The global threat environment is changing. What makes the current period of transformation different from those in the past is that, for the foreseeable future, the threat environment will not resume a steady state dominated by one or more competing nations. Leveraging high-tech tools borrowed from the commercial marketplace, today’s international criminals, terrorists, and freedom fighters are able to project their agendas onto the world stage by threatening the institutions that underwrite global economic and political power.
In a threat environment where change is a constant and the rate of change is increasing, the conventional instruments of national power must evolve to become more agile. On the military front, this implies that commercial technology innovation and business best practices must be embraced to increase the velocity with which new capabilities and countermeasures are developed. In many respects, our adversaries around the world have seized the initiative relative to employing readily available technologies in a campaign of continuous experimentation to identify and exploit our vulnerabilities. Regaining the initiative will require a concentrated effort that questions many of the long standing conventions governing the Defense establishment and addresses the requirements for rapid technology innovation from an institutional rather than a reactive perspective.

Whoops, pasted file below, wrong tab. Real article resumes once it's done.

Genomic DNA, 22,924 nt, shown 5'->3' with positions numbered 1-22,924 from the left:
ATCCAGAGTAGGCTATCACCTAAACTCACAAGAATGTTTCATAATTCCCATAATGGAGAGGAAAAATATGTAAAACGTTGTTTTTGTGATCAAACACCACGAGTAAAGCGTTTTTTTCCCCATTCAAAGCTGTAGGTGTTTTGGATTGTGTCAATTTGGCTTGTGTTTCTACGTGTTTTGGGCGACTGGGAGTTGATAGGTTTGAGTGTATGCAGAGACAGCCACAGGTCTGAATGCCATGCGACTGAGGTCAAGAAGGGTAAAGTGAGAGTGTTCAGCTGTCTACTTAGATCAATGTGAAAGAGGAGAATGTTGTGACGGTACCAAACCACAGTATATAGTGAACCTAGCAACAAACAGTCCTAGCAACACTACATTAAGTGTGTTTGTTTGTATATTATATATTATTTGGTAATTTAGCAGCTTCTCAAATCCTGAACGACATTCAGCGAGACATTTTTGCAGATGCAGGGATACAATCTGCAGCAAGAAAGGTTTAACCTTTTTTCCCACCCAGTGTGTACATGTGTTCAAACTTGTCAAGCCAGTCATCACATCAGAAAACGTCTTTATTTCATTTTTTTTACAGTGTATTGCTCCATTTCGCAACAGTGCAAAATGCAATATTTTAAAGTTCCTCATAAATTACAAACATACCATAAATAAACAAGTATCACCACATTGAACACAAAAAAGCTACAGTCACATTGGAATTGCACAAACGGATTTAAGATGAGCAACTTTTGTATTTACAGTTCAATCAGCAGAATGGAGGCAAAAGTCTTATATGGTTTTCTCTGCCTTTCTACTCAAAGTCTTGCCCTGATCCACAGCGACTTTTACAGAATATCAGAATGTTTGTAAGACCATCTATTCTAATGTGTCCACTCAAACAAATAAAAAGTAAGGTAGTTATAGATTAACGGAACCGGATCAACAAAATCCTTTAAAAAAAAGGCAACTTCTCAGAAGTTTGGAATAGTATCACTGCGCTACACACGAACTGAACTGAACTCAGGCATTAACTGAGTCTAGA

As a Defense industry insider for the past 15-years, I have had the opportunity to observe first hand the fits and starts that have characterized the more recent attempts at defense transformation. This blog seeks to document my observations regarding the motives for Defense transformation (i.e. why we should care) along with prescriptions that would (hopefully) enable our Defense establishment to retain its decisive edge in the emerging age of irregular warfare.